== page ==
Q&As

Can a prescriptive easement (right of way) over third party land be acquired where the party, claiming the right, owned the property benefitting from the right as freeholder from 1990 and 2009 and then sold the freehold and took a lease back from 2009 within no gaps in physical occupation of the property benefitting from the right or in use of the rights of way?

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Published on LexisPSL on 16/03/2018

The following Property Q&A provides comprehensive and up to date legal information covering:

  • Can a prescriptive easement (right of way) over third party land be acquired where the party, claiming the right, owned the property benefitting from the right as freeholder from 1990 and 2009 and then sold the freehold and took a lease back from 2009 within no gaps in physical occupation of the property benefitting from the right or in use of the rights of way?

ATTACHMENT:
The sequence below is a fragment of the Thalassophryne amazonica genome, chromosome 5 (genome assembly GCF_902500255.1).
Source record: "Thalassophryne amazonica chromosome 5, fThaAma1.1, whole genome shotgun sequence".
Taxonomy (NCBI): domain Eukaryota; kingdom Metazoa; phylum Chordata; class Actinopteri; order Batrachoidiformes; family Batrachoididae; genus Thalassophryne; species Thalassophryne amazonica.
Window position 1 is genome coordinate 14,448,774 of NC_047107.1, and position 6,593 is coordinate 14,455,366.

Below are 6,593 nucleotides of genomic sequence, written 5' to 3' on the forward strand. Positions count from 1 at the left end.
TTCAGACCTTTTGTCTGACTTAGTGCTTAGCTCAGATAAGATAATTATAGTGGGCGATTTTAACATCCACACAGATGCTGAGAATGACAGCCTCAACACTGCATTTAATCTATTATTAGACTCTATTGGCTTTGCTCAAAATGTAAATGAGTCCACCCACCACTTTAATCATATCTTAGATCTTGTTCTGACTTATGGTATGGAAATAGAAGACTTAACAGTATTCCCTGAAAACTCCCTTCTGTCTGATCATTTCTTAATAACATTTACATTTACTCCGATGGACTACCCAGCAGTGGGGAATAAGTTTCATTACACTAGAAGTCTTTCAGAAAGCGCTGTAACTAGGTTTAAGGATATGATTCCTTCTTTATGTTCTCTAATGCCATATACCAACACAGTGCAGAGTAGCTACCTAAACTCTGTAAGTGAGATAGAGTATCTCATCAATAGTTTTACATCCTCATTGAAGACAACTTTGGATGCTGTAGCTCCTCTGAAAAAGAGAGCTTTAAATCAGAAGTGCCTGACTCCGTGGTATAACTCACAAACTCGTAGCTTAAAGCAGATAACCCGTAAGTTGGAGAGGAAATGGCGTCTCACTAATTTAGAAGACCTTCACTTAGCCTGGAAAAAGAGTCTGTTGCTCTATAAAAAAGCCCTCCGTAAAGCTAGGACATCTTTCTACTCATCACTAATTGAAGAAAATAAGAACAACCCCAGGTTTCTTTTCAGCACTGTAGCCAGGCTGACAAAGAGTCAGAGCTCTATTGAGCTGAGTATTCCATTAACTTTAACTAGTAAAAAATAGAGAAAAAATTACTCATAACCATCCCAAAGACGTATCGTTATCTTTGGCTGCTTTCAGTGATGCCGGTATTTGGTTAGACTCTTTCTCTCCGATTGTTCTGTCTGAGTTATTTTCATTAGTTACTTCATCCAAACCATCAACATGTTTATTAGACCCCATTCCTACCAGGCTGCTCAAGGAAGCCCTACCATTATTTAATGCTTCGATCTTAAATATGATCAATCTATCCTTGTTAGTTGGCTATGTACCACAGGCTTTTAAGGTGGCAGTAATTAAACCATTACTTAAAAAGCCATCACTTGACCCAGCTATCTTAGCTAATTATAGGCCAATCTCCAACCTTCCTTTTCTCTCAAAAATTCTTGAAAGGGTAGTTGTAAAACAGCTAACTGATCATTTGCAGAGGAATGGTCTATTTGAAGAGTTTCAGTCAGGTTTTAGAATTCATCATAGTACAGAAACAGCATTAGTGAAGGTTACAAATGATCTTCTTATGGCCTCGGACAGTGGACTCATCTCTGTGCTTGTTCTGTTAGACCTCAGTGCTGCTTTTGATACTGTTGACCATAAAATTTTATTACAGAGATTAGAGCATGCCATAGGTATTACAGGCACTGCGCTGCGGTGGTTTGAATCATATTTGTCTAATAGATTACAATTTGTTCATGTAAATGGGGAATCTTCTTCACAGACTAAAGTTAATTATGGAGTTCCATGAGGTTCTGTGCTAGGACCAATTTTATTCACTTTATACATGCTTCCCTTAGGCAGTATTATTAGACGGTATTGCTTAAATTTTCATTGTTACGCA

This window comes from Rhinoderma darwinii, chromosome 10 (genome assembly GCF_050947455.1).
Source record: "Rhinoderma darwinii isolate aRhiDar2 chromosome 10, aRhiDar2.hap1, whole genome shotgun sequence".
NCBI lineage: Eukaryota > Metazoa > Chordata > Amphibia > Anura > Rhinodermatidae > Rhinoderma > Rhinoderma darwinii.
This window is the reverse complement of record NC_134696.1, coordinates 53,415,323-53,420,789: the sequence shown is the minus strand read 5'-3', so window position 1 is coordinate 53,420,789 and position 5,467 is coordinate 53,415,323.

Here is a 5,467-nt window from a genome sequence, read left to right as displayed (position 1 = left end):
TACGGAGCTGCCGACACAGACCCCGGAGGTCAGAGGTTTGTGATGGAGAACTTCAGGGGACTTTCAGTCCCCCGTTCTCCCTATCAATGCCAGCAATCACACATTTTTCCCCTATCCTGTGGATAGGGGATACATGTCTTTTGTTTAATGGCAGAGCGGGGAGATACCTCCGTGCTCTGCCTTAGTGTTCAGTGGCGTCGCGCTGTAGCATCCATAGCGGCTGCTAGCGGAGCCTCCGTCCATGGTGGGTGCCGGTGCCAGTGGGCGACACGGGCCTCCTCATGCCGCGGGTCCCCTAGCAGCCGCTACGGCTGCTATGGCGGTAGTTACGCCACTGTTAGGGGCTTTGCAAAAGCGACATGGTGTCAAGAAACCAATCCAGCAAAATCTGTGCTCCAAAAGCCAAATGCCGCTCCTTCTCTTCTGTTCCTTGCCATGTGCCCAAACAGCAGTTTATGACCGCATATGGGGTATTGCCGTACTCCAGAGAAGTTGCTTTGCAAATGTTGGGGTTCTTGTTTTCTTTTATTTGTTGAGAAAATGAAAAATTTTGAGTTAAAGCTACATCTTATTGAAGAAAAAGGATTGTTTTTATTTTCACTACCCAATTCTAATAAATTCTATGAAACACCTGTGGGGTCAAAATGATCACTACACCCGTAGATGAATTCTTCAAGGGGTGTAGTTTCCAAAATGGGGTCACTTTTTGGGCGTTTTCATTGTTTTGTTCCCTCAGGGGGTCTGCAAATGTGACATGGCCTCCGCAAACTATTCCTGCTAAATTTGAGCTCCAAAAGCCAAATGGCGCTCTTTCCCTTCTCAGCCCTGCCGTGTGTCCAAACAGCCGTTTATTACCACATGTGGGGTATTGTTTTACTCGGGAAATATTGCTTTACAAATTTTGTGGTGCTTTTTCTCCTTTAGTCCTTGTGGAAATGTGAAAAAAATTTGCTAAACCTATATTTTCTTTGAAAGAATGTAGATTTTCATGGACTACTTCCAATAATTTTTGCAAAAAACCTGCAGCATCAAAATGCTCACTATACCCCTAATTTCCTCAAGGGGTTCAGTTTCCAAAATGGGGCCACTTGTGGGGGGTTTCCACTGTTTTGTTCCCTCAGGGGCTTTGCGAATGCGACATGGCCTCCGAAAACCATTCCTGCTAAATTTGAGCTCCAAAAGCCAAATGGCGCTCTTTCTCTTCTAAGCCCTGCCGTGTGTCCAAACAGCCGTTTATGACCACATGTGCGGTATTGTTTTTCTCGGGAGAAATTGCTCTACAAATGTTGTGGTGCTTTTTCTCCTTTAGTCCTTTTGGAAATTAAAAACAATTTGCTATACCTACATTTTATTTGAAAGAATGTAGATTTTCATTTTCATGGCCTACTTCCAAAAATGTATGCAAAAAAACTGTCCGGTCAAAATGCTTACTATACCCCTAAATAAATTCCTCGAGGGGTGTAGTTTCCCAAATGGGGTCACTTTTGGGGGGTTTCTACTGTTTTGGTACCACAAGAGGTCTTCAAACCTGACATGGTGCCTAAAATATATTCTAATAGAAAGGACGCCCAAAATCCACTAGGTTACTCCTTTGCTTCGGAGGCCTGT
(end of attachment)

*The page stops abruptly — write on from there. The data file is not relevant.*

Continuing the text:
• Background—acquiring easements by prescription
  • Can a tenant acquire an easement by prescription?

Background—acquiring easements by prescription

Easements can be established other than by express deed and implied grant through a process known as prescription. Prescription is defined as ‘a title acquired by use or enjoyment had during the time and in the manner fixed by law’. In other words, prescription is the acquisition of a right through long use or enjoyment; the law presumes that the right was lawfully granted.

One of the most common ways that an easement is established by prescription is under the Prescription Act 1832 (PA 1832). By virtue of PA 1832, s 2, an easement can be established by the dominant owner showing twenty year’s use without interruption of the servient land. There is, of course, the proviso that this twenty-year use was not achieved by violence or in secret or is dependent upon the will of another person; namely with consent. See Practice Note: Acqu

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